#BlackPowerYellowPeril through the decades up to today

#BlackPowerYellowPeril. Have you seen these words together? What comes to mind? Do you know what it means? The first instance is a photograph in front of the Alameda Courthouse in Oakland, California with Asian-American activists holding a sign that said: Yellow Peril Supports Black Power, at a rally for Huey Newton, a founder of The Black Panther Party in 1966.

The origins of “Yellow Peril” began in 1882 with The Chinese Exclusion Act. Politicians called Asian-Americans this term to make them seem like a danger to white Americans. Asian-Americans reclaimed the term as a moniker to fight for their rights. We can see this in the Cinemax show Warrior. Yellow Peril continued as an organization and its leader, Richard Aoki, became a rightful member of The Black Panther in the sixties. Black Power Yellow Peril has also been used to describe the friendship of Malcolm X and activist Yuri Kochiyama.

There have been rumblings of anti-Blackness in Asian-Americana, with the “model-minority” label being used to bring Asians “white-adjacent” and therefore put down Blackness. Black leaders have called out some Asian-Americans for also co-opting Blackness to propel themselves in entertainment – like the debate surrounding Awkwafina’s “Blaccent”. We’ve had people like Tila Tequila become an outright Nazi by flashing white power signs in photos with racists and donning a SS themed outfit with swaztikas and a gun.

On the flip side, today we have people who clearly carry on the proud tradition of two communities joining together with Black Power Yellow Peril.

We have the BUFU collective which consists of two Black women and two Asian women – Tsige Tafesse, Jazmin Jones, Katherine Tom and Sonia Choi. Their group is born out of #Asians4BlackLives.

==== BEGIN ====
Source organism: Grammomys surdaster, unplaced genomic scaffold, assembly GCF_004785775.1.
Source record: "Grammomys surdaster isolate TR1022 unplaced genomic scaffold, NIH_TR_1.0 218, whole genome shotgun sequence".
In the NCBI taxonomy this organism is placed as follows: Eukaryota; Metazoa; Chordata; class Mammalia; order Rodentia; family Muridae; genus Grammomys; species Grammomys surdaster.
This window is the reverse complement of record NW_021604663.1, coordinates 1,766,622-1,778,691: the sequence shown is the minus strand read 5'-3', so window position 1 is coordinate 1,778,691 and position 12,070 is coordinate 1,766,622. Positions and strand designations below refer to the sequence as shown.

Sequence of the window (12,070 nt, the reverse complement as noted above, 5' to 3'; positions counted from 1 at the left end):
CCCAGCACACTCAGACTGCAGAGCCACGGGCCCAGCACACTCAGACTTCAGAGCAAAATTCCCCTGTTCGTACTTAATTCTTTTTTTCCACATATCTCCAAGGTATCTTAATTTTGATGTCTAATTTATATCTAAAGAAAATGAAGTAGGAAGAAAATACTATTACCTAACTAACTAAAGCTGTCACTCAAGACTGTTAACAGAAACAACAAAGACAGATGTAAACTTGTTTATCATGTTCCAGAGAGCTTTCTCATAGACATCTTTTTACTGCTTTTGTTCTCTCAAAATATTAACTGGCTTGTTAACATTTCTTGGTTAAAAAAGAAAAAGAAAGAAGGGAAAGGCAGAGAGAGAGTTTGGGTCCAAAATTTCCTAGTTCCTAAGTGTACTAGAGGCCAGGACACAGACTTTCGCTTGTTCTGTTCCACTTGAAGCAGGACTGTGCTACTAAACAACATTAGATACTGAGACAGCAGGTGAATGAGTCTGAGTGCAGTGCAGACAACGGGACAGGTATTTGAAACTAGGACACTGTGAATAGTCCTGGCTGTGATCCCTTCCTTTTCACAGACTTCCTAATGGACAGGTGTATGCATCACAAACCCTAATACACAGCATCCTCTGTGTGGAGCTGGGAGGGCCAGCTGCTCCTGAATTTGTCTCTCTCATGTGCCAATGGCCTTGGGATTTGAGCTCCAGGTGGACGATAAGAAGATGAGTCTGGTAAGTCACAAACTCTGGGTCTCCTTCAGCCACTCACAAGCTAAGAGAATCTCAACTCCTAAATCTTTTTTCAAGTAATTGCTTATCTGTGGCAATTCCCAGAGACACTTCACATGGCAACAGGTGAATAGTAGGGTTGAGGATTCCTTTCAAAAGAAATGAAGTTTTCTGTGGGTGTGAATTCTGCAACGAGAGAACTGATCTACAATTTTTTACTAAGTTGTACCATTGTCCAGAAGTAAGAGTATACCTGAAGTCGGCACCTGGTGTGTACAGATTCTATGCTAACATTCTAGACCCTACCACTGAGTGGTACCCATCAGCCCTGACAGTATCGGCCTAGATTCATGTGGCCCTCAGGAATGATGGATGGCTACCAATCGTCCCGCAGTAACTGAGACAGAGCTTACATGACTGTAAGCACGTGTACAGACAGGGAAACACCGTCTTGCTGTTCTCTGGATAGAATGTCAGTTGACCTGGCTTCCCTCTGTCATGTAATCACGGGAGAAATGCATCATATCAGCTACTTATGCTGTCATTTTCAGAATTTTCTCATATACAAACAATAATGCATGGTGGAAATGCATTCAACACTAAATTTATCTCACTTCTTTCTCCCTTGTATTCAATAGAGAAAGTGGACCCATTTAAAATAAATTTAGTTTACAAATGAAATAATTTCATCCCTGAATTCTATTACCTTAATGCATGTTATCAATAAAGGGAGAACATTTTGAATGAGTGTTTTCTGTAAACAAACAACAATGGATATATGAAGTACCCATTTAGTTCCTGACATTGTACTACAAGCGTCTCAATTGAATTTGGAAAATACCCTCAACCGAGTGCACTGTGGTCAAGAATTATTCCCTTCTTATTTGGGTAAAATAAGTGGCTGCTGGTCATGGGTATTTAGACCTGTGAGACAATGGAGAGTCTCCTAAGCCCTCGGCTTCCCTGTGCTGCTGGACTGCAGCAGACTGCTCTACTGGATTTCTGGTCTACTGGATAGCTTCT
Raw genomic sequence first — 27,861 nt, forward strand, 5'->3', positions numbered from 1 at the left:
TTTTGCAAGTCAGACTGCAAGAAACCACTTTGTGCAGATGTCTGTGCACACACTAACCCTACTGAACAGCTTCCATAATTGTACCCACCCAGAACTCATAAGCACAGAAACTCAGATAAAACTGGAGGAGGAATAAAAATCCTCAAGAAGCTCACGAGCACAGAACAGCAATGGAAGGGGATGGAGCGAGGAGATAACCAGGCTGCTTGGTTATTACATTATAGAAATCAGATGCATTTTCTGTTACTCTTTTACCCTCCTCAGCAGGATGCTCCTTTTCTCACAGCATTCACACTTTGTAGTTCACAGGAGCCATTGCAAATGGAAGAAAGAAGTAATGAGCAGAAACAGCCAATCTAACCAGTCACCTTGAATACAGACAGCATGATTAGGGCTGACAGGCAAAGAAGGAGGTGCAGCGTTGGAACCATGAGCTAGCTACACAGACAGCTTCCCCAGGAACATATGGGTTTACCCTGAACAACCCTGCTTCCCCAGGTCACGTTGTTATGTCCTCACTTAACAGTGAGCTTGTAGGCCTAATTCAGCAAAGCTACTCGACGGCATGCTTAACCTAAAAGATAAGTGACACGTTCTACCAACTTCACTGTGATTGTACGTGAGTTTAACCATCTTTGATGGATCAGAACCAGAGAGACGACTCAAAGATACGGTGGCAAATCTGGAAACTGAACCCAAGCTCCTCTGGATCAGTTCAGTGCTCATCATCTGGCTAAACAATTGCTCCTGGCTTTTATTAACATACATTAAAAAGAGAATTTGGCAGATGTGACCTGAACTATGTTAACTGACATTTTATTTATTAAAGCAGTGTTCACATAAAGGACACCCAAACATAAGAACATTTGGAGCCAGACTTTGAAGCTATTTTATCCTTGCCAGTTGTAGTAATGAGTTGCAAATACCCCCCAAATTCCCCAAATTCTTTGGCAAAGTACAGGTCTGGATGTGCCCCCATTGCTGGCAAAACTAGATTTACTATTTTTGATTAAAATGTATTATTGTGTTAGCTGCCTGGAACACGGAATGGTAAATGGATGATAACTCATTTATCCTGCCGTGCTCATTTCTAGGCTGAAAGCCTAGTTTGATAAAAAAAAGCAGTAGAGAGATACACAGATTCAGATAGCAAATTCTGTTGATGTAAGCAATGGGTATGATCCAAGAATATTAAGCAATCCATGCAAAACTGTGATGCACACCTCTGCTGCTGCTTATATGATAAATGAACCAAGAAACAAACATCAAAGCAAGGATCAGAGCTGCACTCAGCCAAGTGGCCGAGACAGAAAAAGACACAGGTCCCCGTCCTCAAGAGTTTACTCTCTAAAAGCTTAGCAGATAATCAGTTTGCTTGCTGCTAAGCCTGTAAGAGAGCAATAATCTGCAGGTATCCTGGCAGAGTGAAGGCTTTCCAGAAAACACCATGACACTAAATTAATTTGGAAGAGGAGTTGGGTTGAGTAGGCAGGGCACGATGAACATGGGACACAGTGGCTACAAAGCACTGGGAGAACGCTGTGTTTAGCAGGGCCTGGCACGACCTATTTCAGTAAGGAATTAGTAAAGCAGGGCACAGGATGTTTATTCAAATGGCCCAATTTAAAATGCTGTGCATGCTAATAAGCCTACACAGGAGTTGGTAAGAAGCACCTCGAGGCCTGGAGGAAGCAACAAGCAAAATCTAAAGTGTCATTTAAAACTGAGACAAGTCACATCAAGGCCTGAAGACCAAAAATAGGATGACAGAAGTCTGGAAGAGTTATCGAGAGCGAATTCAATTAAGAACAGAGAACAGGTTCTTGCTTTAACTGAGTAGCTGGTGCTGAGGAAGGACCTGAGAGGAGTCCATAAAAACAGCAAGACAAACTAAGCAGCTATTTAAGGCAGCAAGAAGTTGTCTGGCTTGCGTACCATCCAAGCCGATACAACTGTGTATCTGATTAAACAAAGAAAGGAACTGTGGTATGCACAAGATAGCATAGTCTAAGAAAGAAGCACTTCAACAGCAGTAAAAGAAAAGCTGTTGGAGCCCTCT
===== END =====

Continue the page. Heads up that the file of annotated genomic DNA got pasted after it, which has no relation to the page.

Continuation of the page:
There’s Roy Choi in South East Los Angeles working together with Black urban farmers, food access advocates and chefs like Aqeela Sherrills and Olympia Auset to better the food desert situation. The work can be seen in the PBS series Breaking Bread.

The film world has also exemplified Black Power Yellow Peril. Justin Chon’s feature Gook showed Black people and Koreans coming together during the 1992 LA Riots, which started after a Korean woman, Soon Ja Du, killing a fifteen year old girl named Latasha Harlins.

With the controversy of Bruce Lee’s portrayal in Once Upon a Time in Hollywood, his friend Kareem Abdul Jabar has written in The Hollywood Reporter about his objection to Quentin Tarantino’s failure. #BlackTwitter and #AsianTwitter have rallied around Shannon Lee’s call out of Tarantino mocking her father and his legacy.

Speaking with Anton Song, a writer based in Toronto of mixed Asian descent, I find out that Black Power Yellow Peril massively inspired his visual poem entitled Malcolm, produced with his long time friend Joan Digba, a Black woman. Anton says, “A key life experience for me was seeing a video of Malcolm X giving his famous speech Who Taught You To Hate Yourself? and understanding for the first time exactly what White Supremacy is and how it is maintained. This was an incredibly significant epiphany for me because until that point in time, I wasn’t really aware of the extent to which this kind of programming had affected me. Not only did African-Americans fight for all people of colour in their struggle for civil rights, but they ignited the spark of racial justice for all of us.”